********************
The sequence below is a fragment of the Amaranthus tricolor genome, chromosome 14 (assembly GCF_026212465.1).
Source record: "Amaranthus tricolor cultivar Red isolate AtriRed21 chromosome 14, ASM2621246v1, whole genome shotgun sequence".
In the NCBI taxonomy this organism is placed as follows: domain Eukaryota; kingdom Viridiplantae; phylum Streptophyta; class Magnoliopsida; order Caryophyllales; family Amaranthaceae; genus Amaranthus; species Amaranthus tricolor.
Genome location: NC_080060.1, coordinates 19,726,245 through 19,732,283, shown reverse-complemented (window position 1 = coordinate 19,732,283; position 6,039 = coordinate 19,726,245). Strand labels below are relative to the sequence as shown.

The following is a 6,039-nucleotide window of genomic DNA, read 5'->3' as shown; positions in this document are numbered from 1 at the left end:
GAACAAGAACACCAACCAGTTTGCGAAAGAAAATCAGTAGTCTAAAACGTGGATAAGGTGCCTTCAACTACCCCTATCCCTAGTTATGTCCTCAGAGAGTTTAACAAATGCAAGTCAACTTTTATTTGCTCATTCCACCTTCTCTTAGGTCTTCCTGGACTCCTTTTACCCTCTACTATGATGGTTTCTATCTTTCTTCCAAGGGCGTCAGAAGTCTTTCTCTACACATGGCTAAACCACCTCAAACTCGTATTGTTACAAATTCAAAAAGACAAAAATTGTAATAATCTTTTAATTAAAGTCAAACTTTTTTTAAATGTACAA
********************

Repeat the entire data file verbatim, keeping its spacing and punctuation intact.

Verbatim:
The sequence below is a fragment of the Amaranthus tricolor genome, chromosome 14 (assembly GCF_026212465.1).
Source record: "Amaranthus tricolor cultivar Red isolate AtriRed21 chromosome 14, ASM2621246v1, whole genome shotgun sequence".
In the NCBI taxonomy this organism is placed as follows: domain Eukaryota; kingdom Viridiplantae; phylum Streptophyta; class Magnoliopsida; order Caryophyllales; family Amaranthaceae; genus Amaranthus; species Amaranthus tricolor.
Genome location: NC_080060.1, coordinates 19,726,245 through 19,732,283, shown reverse-complemented (window position 1 = coordinate 19,732,283; position 6,039 = coordinate 19,726,245). Strand labels below are relative to the sequence as shown.

The following is a 6,039-nucleotide window of genomic DNA, read 5'->3' as shown; positions in this document are numbered from 1 at the left end:
GAACAAGAACACCAACCAGTTTGCGAAAGAAAATCAGTAGTCTAAAACGTGGATAAGGTGCCTTCAACTACCCCTATCCCTAGTTATGTCCTCAGAGAGTTTAACAAATGCAAGTCAACTTTTATTTGCTCATTCCACCTTCTCTTAGGTCTTCCTGGACTCCTTTTACCCTCTACTATGATGGTTTCTATCTTTCTTCCAAGGGCGTCAGAAGTCTTTCTCTACACATGGCTAAACCACCTCAAACTCGTATTGTTACAAATTCAAAAAGACAAAAATTGTAATAATCTTTTAATTAAAGTCAAACTTTTTTTAAATGTACAA